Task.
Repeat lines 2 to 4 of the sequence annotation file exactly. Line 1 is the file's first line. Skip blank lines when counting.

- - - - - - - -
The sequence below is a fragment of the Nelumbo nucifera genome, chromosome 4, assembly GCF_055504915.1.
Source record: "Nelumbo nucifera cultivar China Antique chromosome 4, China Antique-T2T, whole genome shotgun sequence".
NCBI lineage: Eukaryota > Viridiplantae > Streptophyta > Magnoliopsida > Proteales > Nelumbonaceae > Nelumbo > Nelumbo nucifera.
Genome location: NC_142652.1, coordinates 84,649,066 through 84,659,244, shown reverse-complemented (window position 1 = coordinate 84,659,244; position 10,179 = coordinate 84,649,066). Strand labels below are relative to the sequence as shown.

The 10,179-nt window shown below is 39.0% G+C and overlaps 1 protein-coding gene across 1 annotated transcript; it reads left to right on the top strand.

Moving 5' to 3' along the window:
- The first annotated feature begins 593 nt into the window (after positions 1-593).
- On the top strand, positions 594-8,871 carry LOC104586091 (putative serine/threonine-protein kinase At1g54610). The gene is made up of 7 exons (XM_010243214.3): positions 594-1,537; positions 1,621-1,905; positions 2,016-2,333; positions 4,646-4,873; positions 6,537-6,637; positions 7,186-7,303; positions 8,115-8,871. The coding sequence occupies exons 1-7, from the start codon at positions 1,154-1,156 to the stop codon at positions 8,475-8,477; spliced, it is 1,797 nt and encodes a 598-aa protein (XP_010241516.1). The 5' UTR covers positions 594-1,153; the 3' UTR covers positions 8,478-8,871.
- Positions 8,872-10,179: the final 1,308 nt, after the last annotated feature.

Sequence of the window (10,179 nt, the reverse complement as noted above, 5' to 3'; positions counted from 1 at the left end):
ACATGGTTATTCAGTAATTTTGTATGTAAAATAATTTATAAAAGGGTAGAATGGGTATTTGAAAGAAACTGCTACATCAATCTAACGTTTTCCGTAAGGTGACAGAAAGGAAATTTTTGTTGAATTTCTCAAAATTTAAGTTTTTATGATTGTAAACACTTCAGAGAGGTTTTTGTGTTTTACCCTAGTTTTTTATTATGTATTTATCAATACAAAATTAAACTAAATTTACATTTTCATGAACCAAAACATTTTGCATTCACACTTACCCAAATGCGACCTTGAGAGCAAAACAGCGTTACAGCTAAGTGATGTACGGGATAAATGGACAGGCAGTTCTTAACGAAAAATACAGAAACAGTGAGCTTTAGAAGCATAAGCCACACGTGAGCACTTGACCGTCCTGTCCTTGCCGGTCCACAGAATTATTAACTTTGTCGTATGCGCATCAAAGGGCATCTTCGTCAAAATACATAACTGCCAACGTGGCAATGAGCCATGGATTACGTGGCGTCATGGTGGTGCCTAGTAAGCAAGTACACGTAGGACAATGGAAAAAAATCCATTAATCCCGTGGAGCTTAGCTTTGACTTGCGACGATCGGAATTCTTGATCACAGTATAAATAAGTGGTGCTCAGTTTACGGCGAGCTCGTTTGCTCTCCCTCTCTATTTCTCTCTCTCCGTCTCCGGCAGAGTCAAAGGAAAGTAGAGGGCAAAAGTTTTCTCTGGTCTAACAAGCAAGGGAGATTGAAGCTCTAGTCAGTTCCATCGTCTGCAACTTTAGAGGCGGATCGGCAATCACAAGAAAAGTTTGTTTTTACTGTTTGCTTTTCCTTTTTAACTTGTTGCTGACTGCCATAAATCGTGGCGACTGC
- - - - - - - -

Source record: "Nelumbo nucifera cultivar China Antique chromosome 4, China Antique-T2T, whole genome shotgun sequence".
NCBI lineage: Eukaryota > Viridiplantae > Streptophyta > Magnoliopsida > Proteales > Nelumbonaceae > Nelumbo > Nelumbo nucifera.
Genome location: NC_142652.1, coordinates 84,649,066 through 84,659,244, shown reverse-complemented (window position 1 = coordinate 84,659,244; position 10,179 = coordinate 84,649,066). Strand labels below are relative to the sequence as shown.